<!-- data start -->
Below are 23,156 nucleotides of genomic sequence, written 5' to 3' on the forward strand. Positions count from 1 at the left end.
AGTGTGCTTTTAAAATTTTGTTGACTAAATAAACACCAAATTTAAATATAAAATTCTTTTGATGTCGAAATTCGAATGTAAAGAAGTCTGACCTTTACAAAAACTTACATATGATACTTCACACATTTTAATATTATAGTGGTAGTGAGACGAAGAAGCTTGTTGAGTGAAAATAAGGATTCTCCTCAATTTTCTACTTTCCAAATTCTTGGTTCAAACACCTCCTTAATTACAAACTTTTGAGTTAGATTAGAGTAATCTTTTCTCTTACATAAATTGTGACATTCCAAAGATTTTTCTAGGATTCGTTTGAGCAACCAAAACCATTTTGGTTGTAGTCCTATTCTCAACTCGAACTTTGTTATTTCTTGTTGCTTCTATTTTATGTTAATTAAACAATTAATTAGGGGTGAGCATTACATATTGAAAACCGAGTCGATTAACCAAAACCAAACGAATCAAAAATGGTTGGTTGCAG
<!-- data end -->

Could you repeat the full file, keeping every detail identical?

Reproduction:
Below are 23,156 nucleotides of genomic sequence, written 5' to 3' on the forward strand. Positions count from 1 at the left end.
AGTGTGCTTTTAAAATTTTGTTGACTAAATAAACACCAAATTTAAATATAAAATTCTTTTGATGTCGAAATTCGAATGTAAAGAAGTCTGACCTTTACAAAAACTTACATATGATACTTCACACATTTTAATATTATAGTGGTAGTGAGACGAAGAAGCTTGTTGAGTGAAAATAAGGATTCTCCTCAATTTTCTACTTTCCAAATTCTTGGTTCAAACACCTCCTTAATTACAAACTTTTGAGTTAGATTAGAGTAATCTTTTCTCTTACATAAATTGTGACATTCCAAAGATTTTTCTAGGATTCGTTTGAGCAACCAAAACCATTTTGGTTGTAGTCCTATTCTCAACTCGAACTTTGTTATTTCTTGTTGCTTCTATTTTATGTTAATTAAACAATTAATTAGGGGTGAGCATTACATATTGAAAACCGAGTCGATTAACCAAAACCAAACGAATCAAAAATGGTTGGTTGCAG